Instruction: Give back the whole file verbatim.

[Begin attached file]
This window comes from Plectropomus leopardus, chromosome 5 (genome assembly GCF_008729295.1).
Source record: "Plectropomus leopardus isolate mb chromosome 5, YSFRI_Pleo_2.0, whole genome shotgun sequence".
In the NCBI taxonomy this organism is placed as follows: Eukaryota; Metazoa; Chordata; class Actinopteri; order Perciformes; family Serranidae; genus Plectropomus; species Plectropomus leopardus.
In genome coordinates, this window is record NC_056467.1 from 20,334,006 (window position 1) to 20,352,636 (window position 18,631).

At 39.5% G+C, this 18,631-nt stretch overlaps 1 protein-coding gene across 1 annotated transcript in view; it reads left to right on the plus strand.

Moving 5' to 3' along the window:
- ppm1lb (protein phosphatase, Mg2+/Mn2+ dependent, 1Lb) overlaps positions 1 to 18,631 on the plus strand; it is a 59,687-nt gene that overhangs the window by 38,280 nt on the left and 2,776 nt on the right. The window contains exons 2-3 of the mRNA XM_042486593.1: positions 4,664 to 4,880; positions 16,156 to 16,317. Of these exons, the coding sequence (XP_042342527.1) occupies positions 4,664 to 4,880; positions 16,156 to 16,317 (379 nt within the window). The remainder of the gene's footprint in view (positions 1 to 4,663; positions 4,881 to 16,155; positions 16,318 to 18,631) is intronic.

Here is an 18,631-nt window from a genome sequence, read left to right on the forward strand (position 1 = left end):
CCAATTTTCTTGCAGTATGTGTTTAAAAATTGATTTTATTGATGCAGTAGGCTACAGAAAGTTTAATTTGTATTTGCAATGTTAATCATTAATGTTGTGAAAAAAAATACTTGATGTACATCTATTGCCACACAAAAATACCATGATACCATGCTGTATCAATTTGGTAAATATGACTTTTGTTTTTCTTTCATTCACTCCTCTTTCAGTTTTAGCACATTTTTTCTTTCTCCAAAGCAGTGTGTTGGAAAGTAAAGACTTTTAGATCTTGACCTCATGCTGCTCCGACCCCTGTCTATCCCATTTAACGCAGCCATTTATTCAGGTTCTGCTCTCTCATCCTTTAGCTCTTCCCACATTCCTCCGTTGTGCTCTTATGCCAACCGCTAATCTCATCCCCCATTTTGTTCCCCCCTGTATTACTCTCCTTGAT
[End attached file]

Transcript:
This window comes from Plectropomus leopardus, chromosome 5 (genome assembly GCF_008729295.1).
Source record: "Plectropomus leopardus isolate mb chromosome 5, YSFRI_Pleo_2.0, whole genome shotgun sequence".
In the NCBI taxonomy this organism is placed as follows: Eukaryota; Metazoa; Chordata; class Actinopteri; order Perciformes; family Serranidae; genus Plectropomus; species Plectropomus leopardus.
In genome coordinates, this window is record NC_056467.1 from 20,334,006 (window position 1) to 20,352,636 (window position 18,631).

At 39.5% G+C, this 18,631-nt stretch overlaps 1 protein-coding gene across 1 annotated transcript in view; it reads left to right on the plus strand.

Moving 5' to 3' along the window:
- ppm1lb (protein phosphatase, Mg2+/Mn2+ dependent, 1Lb) overlaps positions 1 to 18,631 on the plus strand; it is a 59,687-nt gene that overhangs the window by 38,280 nt on the left and 2,776 nt on the right. The window contains exons 2-3 of the mRNA XM_042486593.1: positions 4,664 to 4,880; positions 16,156 to 16,317. Of these exons, the coding sequence (XP_042342527.1) occupies positions 4,664 to 4,880; positions 16,156 to 16,317 (379 nt within the window). The remainder of the gene's footprint in view (positions 1 to 4,663; positions 4,881 to 16,155; positions 16,318 to 18,631) is intronic.

Here is an 18,631-nt window from a genome sequence, read left to right on the forward strand (position 1 = left end):
CCAATTTTCTTGCAGTATGTGTTTAAAAATTGATTTTATTGATGCAGTAGGCTACAGAAAGTTTAATTTGTATTTGCAATGTTAATCATTAATGTTGTGAAAAAAAATACTTGATGTACATCTATTGCCACACAAAAATACCATGATACCATGCTGTATCAATTTGGTAAATATGACTTTTGTTTTTCTTTCATTCACTCCTCTTTCAGTTTTAGCACATTTTTTCTTTCTCCAAAGCAGTGTGTTGGAAAGTAAAGACTTTTAGATCTTGACCTCATGCTGCTCCGACCCCTGTCTATCCCATTTAACGCAGCCATTTATTCAGGTTCTGCTCTCTCATCCTTTAGCTCTTCCCACATTCCTCCGTTGTGCTCTTATGCCAACCGCTAATCTCATCCCCCATTTTGTTCCCCCCTGTATTACTCTCCTTGAT